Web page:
In September 2023, LongeviQuest’s Global Validation Commission conducted a review of the documentation for the former world’s oldest living person titleholder, Mrs. Johanna Booysen of South Africa. After reviewing the documentation submitted by Jimmy Lindberg, the Commission concluded that the validation was inaccurate.
Booysen was born in Heidelberg, Gauteng, South Africa. Her claimed date of birth was 17 January 1857. She passed away on 16 June 1968, at the claimed age of 111 years, 151 days. Around the time of her death, her age was validated, and she was included in the 1970 edition of the Guinness Book of Records as the world’s oldest living person.
For decades after her passing, it was widely believed that she assumed the title of the world’s oldest living person on March 21, 1968, following the death of the 111-year-old British man, John Mosley Turner. However, in May 2023, LongeviQuest validated the age of 113-year-old Narcissus “Narcissa” Rickman from North Carolina, USA, who had passed away in October 1968. Since she was born before both Turner and Booysen and outlived them both, she was posthumously recognized as the world’s oldest living person of that time, thus reclaiming the title that Booysen had held for over 50 years.
However, with the discovery of new documentation this year, it has come to light that Booysen was not even a supercentenarian, let alone one of the oldest living people in the world. Her actual date of birth was determined to be January 17, 1867, based on details from her baptismal record. This makes her precisely ten years younger than her previously validated age.
The Sunday World recently published an article that shared a story about an anonymous researcher who uncovered the truth behind the claim of ‘Ireland’s Oldest Man Ever.’ It turned out to be a case of pension fraud.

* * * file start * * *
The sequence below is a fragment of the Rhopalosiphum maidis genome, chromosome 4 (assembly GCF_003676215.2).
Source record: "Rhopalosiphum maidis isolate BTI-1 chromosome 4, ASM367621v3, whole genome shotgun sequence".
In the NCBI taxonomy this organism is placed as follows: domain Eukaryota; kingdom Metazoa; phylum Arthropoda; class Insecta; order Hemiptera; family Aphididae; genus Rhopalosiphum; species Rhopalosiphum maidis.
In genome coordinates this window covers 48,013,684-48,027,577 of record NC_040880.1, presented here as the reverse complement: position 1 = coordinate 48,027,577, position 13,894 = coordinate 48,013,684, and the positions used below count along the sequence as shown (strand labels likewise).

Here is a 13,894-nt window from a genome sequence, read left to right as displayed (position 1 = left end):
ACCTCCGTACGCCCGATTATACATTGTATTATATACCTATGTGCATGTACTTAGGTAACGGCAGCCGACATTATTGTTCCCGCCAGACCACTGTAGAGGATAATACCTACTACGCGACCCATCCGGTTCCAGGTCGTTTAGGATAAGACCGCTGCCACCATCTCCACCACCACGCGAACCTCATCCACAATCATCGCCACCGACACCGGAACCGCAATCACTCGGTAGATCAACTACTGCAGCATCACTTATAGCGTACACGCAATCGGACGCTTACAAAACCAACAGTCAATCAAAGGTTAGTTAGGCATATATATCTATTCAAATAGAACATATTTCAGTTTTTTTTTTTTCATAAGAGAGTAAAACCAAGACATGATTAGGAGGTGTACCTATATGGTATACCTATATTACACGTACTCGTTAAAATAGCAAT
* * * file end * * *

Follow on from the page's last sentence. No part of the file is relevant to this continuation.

For several years, the longevity community had been aware of an anonymous man, supposedly born on July 2, 1911, who was believed to have become the first Irish male supercentenarian in 2021. Based on online information, the Office of the President sent him a commemorative medal just days before his 110th birthday to celebrate the occasion. The longevity community believed that he became the first supercentenarian in Ireland in over a decade, as the most recent one was Margaret Dolan in 2003, and that he held the title of the country’s oldest living resident. That is also what the anonymous researcher believed when they reached out to Áras an Uachtaráin to inquire about records and information regarding this man.
However, what was discovered is that an elderly woman had been claiming the payments on behalf of the deceased man from 1993 to 2022, totaling the full amount of €271,046.
With the debunking of the claim, it is now believed that the oldest man to have ever passed away in Ireland was Michael O’Connor (13 October 1913 – 21 August 2022), who lived in Kerry and reached the age of 108 years and 312 days.
In February 2023, LongeviQuest received the documentation for Mathew Beard, an American supercentenarian whose age was verified by the Kestenbaum study, and validated by the Gerontology Research Group in 2003.
Beard claimed to have been born in Norfolk, Virginia, USA, on 9 July 1870. With the final age of 114 years, 222 days, he was believed to have been the oldest living person in the world from the death of Emma Wilson on 13 October 1983, until his own death over a year later, on 16 February 1985. He was posthumously validated as the oldest person ever, a title he held between April 1984, until his age was surpassed by Augusta Holtz in 1986. Following his validation, he was also recognized as the first person to reach the age of 114, and the oldest African-American man ever, and currently, the fourth-oldest validated man in history.